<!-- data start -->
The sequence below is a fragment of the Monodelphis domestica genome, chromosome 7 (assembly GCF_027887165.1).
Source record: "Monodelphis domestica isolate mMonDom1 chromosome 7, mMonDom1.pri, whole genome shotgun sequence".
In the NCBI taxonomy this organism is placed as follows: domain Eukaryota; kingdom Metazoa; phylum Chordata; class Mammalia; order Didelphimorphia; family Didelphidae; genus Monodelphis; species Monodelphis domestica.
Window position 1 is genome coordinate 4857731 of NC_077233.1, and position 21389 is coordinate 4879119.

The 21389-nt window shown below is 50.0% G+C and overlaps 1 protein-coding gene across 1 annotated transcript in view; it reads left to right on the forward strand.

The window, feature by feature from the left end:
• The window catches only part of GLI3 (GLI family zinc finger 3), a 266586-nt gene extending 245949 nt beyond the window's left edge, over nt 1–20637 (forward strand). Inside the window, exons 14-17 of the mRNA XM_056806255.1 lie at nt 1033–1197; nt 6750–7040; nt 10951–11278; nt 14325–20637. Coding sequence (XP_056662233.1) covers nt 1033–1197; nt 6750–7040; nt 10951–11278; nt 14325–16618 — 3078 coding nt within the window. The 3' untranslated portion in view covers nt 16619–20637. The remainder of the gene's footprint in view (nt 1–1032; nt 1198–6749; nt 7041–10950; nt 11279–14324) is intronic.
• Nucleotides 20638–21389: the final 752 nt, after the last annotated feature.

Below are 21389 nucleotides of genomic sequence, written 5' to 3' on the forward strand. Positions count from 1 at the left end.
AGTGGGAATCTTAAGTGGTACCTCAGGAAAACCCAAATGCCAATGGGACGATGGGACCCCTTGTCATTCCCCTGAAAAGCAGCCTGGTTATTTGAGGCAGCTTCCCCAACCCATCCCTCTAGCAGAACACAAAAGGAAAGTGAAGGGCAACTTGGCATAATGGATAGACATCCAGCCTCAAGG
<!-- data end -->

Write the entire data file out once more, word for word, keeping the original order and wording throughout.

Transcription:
The sequence below is a fragment of the Monodelphis domestica genome, chromosome 7 (assembly GCF_027887165.1).
Source record: "Monodelphis domestica isolate mMonDom1 chromosome 7, mMonDom1.pri, whole genome shotgun sequence".
In the NCBI taxonomy this organism is placed as follows: domain Eukaryota; kingdom Metazoa; phylum Chordata; class Mammalia; order Didelphimorphia; family Didelphidae; genus Monodelphis; species Monodelphis domestica.
Window position 1 is genome coordinate 4857731 of NC_077233.1, and position 21389 is coordinate 4879119.

The 21389-nt window shown below is 50.0% G+C and overlaps 1 protein-coding gene across 1 annotated transcript in view; it reads left to right on the forward strand.

The window, feature by feature from the left end:
• The window catches only part of GLI3 (GLI family zinc finger 3), a 266586-nt gene extending 245949 nt beyond the window's left edge, over nt 1–20637 (forward strand). Inside the window, exons 14-17 of the mRNA XM_056806255.1 lie at nt 1033–1197; nt 6750–7040; nt 10951–11278; nt 14325–20637. Coding sequence (XP_056662233.1) covers nt 1033–1197; nt 6750–7040; nt 10951–11278; nt 14325–16618 — 3078 coding nt within the window. The 3' untranslated portion in view covers nt 16619–20637. The remainder of the gene's footprint in view (nt 1–1032; nt 1198–6749; nt 7041–10950; nt 11279–14324) is intronic.
• Nucleotides 20638–21389: the final 752 nt, after the last annotated feature.

Below are 21389 nucleotides of genomic sequence, written 5' to 3' on the forward strand. Positions count from 1 at the left end.
AGTGGGAATCTTAAGTGGTACCTCAGGAAAACCCAAATGCCAATGGGACGATGGGACCCCTTGTCATTCCCCTGAAAAGCAGCCTGGTTATTTGAGGCAGCTTCCCCAACCCATCCCTCTAGCAGAACACAAAAGGAAAGTGAAGGGCAACTTGGCATAATGGATAGACATCCAGCCTCAAGG